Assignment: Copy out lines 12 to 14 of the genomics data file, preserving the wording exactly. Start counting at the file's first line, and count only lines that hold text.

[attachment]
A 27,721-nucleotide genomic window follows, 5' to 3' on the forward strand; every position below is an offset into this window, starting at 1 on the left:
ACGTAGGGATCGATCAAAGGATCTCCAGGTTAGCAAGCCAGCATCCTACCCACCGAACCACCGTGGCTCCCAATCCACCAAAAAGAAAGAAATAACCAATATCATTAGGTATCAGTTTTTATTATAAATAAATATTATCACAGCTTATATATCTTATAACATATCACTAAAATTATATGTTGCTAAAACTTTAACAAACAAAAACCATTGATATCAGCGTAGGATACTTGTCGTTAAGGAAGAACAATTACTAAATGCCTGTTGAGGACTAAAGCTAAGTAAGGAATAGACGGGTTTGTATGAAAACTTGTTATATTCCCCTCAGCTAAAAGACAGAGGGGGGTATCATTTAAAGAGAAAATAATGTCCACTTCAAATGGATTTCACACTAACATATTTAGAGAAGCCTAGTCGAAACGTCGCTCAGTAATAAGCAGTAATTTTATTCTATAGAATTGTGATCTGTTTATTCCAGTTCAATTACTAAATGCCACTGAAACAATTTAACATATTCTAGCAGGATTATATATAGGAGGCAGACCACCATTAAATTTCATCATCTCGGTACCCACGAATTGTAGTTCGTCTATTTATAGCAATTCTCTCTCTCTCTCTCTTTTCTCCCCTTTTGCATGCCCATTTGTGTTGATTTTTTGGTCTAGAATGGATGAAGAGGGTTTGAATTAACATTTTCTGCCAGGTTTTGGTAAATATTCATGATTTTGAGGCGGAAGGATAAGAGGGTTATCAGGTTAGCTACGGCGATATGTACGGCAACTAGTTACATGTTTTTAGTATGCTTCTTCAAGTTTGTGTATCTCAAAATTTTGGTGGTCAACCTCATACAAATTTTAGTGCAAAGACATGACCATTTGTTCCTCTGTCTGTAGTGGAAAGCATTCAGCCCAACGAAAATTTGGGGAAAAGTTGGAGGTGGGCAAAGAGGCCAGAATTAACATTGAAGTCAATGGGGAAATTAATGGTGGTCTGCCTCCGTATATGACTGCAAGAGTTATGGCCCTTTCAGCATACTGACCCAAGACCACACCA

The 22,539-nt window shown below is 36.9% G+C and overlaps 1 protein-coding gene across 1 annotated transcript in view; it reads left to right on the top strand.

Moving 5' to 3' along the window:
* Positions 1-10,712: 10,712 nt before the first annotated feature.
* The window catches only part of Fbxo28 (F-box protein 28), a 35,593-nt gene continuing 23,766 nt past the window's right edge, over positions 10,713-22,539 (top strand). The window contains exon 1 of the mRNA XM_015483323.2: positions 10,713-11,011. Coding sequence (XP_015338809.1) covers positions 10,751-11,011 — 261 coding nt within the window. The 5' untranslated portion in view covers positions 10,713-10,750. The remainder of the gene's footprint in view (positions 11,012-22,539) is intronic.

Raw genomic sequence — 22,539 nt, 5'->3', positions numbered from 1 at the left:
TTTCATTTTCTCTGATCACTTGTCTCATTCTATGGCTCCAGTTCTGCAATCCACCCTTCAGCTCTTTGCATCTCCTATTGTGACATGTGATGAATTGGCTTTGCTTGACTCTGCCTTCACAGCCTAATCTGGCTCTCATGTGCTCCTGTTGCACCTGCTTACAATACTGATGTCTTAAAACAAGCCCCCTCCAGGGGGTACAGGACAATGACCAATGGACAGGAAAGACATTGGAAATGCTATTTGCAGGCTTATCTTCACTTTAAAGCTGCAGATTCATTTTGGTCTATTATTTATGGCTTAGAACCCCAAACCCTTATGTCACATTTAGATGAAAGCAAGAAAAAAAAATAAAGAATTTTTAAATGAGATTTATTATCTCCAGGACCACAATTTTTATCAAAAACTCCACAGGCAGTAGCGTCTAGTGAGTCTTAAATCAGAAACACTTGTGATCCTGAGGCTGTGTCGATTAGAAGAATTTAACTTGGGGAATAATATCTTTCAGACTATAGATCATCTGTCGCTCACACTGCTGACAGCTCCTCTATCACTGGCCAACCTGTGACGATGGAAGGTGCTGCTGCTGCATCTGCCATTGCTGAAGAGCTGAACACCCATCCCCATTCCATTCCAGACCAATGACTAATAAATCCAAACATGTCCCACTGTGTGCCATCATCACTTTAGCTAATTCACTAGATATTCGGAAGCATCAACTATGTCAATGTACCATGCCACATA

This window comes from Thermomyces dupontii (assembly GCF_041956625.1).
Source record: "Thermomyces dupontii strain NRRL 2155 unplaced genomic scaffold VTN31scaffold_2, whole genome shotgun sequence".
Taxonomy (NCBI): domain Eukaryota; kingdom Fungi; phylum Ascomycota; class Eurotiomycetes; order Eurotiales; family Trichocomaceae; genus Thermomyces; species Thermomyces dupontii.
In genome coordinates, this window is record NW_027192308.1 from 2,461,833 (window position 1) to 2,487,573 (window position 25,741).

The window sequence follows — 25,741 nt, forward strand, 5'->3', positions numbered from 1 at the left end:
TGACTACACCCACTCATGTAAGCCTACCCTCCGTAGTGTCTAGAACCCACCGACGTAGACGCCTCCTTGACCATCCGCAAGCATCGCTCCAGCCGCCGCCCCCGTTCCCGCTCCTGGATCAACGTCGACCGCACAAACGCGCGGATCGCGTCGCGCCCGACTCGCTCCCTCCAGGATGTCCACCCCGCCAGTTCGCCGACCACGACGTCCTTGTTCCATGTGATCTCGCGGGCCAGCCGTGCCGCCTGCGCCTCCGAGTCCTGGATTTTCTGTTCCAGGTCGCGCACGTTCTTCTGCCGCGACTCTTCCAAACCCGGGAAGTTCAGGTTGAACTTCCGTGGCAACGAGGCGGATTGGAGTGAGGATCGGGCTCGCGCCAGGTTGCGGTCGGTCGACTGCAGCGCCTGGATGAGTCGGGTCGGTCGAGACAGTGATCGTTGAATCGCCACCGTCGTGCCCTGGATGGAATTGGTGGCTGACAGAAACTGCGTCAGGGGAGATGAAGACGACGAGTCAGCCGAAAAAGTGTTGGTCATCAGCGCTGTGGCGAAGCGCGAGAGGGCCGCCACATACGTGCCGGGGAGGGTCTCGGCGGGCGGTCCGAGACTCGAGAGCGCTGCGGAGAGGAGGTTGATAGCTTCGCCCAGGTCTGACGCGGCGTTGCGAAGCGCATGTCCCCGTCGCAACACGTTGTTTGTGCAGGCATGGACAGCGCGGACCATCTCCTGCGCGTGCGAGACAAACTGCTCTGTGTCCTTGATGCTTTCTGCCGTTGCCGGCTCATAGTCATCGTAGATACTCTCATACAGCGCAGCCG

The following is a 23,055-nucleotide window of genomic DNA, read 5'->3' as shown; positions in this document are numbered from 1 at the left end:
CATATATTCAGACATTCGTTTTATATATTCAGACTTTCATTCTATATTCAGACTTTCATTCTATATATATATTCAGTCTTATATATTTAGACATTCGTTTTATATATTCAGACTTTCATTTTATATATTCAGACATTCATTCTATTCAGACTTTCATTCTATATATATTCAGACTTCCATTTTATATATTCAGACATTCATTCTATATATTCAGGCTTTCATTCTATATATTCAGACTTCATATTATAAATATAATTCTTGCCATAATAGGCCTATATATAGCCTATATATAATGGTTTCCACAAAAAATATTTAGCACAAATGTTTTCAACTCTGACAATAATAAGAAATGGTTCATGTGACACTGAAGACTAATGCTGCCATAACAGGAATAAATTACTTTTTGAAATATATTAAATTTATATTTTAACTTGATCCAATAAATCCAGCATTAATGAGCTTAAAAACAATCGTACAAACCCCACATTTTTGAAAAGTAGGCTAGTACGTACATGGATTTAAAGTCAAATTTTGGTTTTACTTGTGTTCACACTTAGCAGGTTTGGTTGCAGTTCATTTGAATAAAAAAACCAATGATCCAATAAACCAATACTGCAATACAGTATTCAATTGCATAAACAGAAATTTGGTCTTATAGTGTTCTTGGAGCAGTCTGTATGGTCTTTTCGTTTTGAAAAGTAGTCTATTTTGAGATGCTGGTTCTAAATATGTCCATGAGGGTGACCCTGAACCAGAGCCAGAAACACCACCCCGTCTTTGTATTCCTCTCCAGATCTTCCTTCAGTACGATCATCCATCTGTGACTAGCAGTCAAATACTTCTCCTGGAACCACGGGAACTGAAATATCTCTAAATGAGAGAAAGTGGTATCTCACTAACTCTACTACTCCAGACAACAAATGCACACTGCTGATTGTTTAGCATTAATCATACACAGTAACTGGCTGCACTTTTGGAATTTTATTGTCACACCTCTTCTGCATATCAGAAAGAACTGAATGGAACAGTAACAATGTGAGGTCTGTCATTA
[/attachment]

In genome coordinates, this window is record NW_027192308.1 from 2,461,833 (window position 1) to 2,487,573 (window position 25,741).

The window sequence follows — 25,741 nt, forward strand, 5'->3', positions numbered from 1 at the left end:
TGACTACACCCACTCATGTAAGCCTACCCTCCGTAGTGTCTAGAACCCACCGACGTAGACGCCTCCTTGACCATCCGCAAGCATCGCTCCAGCCGCCGCCCCCGTTCCCGCTCCTGGATCAACGTCGACCGCACAAACGCGCGGATCGCGTCGCGCCCGACTCGCTCCCTCCAGGATGTCCACCCCGCCAGTTCGCCGACCACGACGTCCTTGTTCCATGTGATCTCGCGGGCCAGCCGTGCCGCCTGCGCCTCCGAGTCCTGGATTTTCTGTTCCAGGTCGCGCACGTTCTTCTGCCGCGACTCTTCCAAACCCGGGAAGTTCAGGTTGAACTTCCGTGGCAACGAGGCGGATTGGAGTGAGGATCGGGCTCGCGCCAGGTTGCGGTCGGTCGACTGCAGCGCCTGGATGAGTCGGGTCGGTCGAGACAGTGATCGTTGAATCGCCACCGTCGTGCCCTGGATGGAATTGGTGGCTGACAGAAACTGCGTCAGGGGAGATGAAGACGACGAGTCAGCCGAAAAAGTGTTGGTCATCAGCGCTGTGGCGAAGCGCGAGAGGGCCGCCACATACGTGCCGGGGAGGGTCTCGGCGGGCGGTCCGAGACTCGAGAGCGCTGCGGAGAGGAGGTTGATAGCTTCGCCCAGGTCTGACGCGGCGTTGCGAAGCGCATGTCCCCGTCGCAACACGTTGTTTGTGCAGGCATGGACAGCGCGGACCATCTCCTGCGCGTGCGAGACAAACTGCTCTGTGTCCTTGATGCTTTCTGCCGTTGCCGGCTCATAGTCATCGTAGATACTCTCATACAGCGCAGCCG